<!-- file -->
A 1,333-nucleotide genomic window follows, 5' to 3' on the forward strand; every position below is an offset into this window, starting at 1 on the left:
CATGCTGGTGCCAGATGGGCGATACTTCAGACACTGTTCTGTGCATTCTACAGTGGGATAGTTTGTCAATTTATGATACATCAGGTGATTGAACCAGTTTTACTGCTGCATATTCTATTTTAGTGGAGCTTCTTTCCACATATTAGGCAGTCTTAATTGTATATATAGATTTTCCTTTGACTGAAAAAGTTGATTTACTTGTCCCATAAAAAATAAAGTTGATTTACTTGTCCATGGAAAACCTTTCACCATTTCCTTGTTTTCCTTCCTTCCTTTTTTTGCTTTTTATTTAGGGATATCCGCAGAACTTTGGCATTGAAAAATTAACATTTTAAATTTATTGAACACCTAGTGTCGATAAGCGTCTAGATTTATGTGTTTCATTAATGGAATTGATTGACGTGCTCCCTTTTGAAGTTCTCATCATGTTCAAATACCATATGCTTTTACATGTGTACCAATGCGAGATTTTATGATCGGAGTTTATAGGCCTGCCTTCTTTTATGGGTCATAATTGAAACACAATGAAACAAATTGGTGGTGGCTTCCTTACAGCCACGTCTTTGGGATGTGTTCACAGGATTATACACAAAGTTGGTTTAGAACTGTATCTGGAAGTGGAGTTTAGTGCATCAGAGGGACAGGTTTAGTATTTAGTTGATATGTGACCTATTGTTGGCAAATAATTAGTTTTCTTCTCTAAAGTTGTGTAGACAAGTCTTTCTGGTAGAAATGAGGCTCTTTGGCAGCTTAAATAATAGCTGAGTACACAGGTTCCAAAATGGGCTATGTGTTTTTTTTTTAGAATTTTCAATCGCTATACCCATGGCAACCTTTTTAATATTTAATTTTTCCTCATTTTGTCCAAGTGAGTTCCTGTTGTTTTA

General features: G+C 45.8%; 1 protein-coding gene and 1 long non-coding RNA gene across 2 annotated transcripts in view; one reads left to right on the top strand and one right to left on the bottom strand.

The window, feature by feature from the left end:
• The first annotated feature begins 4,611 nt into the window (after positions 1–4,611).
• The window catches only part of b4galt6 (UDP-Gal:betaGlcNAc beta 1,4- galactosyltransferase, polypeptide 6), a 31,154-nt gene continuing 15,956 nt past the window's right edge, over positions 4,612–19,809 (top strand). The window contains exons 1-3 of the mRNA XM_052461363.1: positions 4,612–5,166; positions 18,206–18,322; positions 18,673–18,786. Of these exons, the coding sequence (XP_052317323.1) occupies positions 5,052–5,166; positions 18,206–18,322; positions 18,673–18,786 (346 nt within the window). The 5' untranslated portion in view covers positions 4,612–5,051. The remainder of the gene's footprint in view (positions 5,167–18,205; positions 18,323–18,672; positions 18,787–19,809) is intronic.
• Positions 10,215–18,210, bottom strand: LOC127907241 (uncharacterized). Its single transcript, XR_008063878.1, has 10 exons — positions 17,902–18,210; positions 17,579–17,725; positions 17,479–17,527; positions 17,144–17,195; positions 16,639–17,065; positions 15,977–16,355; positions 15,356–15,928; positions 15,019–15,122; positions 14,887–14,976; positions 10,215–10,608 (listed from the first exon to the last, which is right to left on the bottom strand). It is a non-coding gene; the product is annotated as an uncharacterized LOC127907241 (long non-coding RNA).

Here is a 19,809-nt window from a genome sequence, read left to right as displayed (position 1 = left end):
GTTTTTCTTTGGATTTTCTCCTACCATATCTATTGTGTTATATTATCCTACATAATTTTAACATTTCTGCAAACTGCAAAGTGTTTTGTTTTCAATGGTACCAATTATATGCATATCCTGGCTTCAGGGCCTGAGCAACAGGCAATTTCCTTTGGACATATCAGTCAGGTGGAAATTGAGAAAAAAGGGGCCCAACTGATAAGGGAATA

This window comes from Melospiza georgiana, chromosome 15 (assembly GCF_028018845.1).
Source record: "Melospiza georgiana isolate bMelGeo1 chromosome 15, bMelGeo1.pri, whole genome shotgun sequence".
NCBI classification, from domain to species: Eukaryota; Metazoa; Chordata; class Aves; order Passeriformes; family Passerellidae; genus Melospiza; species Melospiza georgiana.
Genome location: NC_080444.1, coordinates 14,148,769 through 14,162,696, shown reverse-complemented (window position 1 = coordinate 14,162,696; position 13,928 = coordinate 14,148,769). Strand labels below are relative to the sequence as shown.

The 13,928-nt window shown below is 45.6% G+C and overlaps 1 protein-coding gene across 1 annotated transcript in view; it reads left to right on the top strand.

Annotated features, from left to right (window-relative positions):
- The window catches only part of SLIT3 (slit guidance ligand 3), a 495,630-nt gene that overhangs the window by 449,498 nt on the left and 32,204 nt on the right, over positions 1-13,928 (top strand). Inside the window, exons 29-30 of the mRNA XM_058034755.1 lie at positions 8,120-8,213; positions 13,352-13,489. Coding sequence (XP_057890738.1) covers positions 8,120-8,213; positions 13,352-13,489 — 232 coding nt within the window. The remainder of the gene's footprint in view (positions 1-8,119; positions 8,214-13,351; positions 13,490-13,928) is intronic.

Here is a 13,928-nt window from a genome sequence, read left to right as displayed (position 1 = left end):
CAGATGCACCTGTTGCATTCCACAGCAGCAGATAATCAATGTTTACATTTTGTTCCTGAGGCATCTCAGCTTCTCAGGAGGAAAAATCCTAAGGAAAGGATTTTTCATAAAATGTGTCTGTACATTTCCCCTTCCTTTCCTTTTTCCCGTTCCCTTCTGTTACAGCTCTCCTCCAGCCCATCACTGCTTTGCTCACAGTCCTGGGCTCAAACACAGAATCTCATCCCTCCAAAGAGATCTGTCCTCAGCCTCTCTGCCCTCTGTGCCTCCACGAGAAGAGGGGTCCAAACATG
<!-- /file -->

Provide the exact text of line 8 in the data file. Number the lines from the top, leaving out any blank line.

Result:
Here is a 19,809-nt window from a genome sequence, read left to right as displayed (position 1 = left end):